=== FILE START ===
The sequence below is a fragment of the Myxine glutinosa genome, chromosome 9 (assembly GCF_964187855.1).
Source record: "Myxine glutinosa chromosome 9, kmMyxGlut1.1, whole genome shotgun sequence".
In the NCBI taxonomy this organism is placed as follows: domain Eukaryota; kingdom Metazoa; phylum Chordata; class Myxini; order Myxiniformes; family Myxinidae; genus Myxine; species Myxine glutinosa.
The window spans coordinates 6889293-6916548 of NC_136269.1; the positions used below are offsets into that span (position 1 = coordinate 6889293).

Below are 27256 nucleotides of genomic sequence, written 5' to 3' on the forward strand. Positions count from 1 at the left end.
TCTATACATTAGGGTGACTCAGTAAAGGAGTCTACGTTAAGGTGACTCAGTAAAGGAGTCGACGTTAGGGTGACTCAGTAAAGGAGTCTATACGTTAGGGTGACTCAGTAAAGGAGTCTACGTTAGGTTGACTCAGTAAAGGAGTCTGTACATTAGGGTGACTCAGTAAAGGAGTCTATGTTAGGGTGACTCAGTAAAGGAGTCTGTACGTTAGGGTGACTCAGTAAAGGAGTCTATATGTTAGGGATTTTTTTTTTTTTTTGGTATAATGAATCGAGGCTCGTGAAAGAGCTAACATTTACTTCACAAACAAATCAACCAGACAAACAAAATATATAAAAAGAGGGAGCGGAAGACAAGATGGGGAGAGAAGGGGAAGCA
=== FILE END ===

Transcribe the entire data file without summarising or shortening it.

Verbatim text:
The sequence below is a fragment of the Myxine glutinosa genome, chromosome 9 (assembly GCF_964187855.1).
Source record: "Myxine glutinosa chromosome 9, kmMyxGlut1.1, whole genome shotgun sequence".
In the NCBI taxonomy this organism is placed as follows: domain Eukaryota; kingdom Metazoa; phylum Chordata; class Myxini; order Myxiniformes; family Myxinidae; genus Myxine; species Myxine glutinosa.
The window spans coordinates 6889293-6916548 of NC_136269.1; the positions used below are offsets into that span (position 1 = coordinate 6889293).

Below are 27256 nucleotides of genomic sequence, written 5' to 3' on the forward strand. Positions count from 1 at the left end.
TCTATACATTAGGGTGACTCAGTAAAGGAGTCTACGTTAAGGTGACTCAGTAAAGGAGTCGACGTTAGGGTGACTCAGTAAAGGAGTCTATACGTTAGGGTGACTCAGTAAAGGAGTCTACGTTAGGTTGACTCAGTAAAGGAGTCTGTACATTAGGGTGACTCAGTAAAGGAGTCTATGTTAGGGTGACTCAGTAAAGGAGTCTGTACGTTAGGGTGACTCAGTAAAGGAGTCTATATGTTAGGGATTTTTTTTTTTTTTTGGTATAATGAATCGAGGCTCGTGAAAGAGCTAACATTTACTTCACAAACAAATCAACCAGACAAACAAAATATATAAAAAGAGGGAGCGGAAGACAAGATGGGGAGAGAAGGGGAAGCA